GD:  Yeah!  That seems to be the case when there is a movie or documentary that comes out, like The Go-Gos, people see it and that band is on the voters minds.  So that could work for you.

 

TJ:  That will give them a shot in the arm!

 

GD:  Have you been to the museum lately?  It is really beautiful and they are also expanding it as well.  Maybe you can get there when you play Warren this summer?

 

TJ:  Not since then.  I’ve been there a couple of times for various events, but I’ve not been there since that night.  It’s an amazing place.  My clothes are in the museum.  (laughs)  I’m slowly but surely getting there.

 

GD:  It really is beautiful and they are expanding it as well.  Maybe you can get there when you play in Warren.

 

TJ:  Maybe I can do that, yeah.

 

GD:  You started your career as a teenaer playing around Niles, Michigan.  You found the song, “Hanky Panky”  and you recorded it with some new lyrics.  Did you end up getting a writing credit because you did add to the song?

 

TJ:  No, the producer of the label who owned the record just slapped my name on it. On the second batch of records they corrected it to Jeff Barry and Ellie Greenwich.  It was a song that I heard another group play.  I saw the reaction from the dancers and they must have requested it a half a dozen times.  I said, “We gotta record that.” I had two little label deals before I got out of high school and this was from the second one.  Jack Douglas was a DJ who owned Snap records and he asked if me and my band would record a couple of sides.  I said, “Hell yes!” and one of those songs was “Hanky Panky.” 

 

Two years later, I got a call from Pittsburgh saying “Hanky Panky” was sitting at number one.  I went there with the producer of the record and outside the city limits I’m a nobody but inside the city of Pittsburgh, I’m a rock star.  I picked up a group there to become the new Shondells and headed for New York.  Because Pittsburgh was a major market, we got a yes from all the record companies we went to.  We went to Atlantic, we went to Kama Sutra, we went to Columbia, Epic and RCA and we got a yes from everybody.  I was feeling real good that night.  The last place we took it to was Roulette Records.  About ten o’clock in the morning, I started getting calls saying “Listen Tom, we have to pass.”  All the labels that said yes before all passed.  Jerry Wexler up at Atlantic told us the truth.  Morris Levy, the head of Roulette Records called all of the other labels and backed them down.  Besides being a legit record label, Roulette was a front for the Genovese crime family in New York and Morris Levy was the boss.  Bottom line, we were going to be on Roulette Records.  That was the first offer I couldn’t refuse.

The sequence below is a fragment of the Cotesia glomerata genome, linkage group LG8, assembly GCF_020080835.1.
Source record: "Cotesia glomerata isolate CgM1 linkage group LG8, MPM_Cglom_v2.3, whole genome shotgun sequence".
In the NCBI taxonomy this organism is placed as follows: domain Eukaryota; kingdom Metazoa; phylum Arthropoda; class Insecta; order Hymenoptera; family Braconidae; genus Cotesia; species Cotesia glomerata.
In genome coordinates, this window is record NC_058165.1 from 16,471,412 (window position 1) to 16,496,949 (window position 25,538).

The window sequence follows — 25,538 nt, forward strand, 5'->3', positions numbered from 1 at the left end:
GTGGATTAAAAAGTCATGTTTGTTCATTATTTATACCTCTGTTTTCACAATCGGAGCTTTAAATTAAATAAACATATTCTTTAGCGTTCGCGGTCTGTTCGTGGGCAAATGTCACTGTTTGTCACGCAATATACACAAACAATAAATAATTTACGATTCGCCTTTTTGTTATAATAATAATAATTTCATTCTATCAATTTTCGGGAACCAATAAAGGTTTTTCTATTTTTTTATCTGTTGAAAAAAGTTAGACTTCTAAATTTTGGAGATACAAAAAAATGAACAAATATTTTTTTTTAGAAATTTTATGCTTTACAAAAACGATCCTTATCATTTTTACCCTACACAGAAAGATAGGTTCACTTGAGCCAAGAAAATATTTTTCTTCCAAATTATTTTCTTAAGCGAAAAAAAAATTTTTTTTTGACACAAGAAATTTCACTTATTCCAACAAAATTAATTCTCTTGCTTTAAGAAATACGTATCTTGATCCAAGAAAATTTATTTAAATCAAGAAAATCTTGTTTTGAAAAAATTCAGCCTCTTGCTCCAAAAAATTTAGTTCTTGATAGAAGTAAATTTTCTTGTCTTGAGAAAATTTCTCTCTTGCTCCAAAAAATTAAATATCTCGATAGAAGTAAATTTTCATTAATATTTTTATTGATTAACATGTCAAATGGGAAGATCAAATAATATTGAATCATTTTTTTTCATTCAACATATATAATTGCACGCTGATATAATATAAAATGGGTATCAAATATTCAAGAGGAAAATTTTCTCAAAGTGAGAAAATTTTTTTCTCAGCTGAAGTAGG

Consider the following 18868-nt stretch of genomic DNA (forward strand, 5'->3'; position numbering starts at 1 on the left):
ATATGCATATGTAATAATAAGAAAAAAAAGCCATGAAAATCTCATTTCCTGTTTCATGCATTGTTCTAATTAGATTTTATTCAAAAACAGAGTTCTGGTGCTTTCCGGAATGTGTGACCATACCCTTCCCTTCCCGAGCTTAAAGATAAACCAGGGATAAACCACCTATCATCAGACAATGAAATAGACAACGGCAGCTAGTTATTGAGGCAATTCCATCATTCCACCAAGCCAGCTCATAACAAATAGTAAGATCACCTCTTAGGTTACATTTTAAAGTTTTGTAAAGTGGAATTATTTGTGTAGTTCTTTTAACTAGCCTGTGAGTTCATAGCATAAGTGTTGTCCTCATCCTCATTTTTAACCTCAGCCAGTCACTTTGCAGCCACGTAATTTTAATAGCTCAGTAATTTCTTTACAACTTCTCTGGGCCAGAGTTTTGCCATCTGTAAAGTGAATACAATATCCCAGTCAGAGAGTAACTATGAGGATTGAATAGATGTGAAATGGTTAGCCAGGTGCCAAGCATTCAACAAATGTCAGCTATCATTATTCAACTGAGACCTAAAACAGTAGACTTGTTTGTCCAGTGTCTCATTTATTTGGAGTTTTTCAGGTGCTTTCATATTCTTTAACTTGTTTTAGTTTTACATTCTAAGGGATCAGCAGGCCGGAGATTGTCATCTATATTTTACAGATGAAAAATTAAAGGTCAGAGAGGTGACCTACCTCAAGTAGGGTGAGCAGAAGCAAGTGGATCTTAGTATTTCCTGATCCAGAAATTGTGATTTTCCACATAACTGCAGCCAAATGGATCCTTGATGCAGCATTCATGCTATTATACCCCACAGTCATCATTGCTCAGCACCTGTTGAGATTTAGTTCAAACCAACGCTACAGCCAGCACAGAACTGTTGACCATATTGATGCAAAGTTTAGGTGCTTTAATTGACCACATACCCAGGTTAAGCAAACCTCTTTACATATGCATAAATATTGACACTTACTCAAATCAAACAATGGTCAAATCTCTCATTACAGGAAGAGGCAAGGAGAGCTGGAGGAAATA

They took the record to number one and started my career. I can tell you right now, if we had been with any other label, we would have been lucky to have been one hit wonders. Especially with a record like “Hanky Panky.”  Roulette did right by us on a creative level, getting paid was a whole other story.  We ended up with twenty three gold singles and nine platinum albums and we sold over one hundred and ten million records. 

 

GD:  That song went to #1 in 1966 and you followed that up with “Crimson and Clover” and “Mony Mony.”  Can you tell the story of how you wrote “Mony, Mony?”

 

TJ:  That came later.  “Hanky Panky” came out in ‘66 and “Mony Mony came out in ‘68. I believe “Mony” was our eighth or ninth record.  There’s a classic story that goes with it. I wanted to put a song together that was a throw back to the early ‘60s like “Louie Louie” and “California Sun.”  Richie Cordell, my songwriting partner and I were up in my apartment in Manhattan the night before I was supposed to do the lead vocal.  We had the track finished, the words all written but we had no title. We were looking for a crazy girl's name like Sloopy or Boney Maroney and everything sounded so dumb.  So we go out on the terrace and look up at the night time sky and the first thing we see is the Mutual of New York Insurance Company. M-O-N-Y.  It sounds like a made up story but it’s the absolute truth.  We both started laughing because it was the perfect name and it registered with both of us at the same time.  That became the name of the record.  I have said, if we were looking in the other direction, it could have been called “Hotel Taft.” (laughs)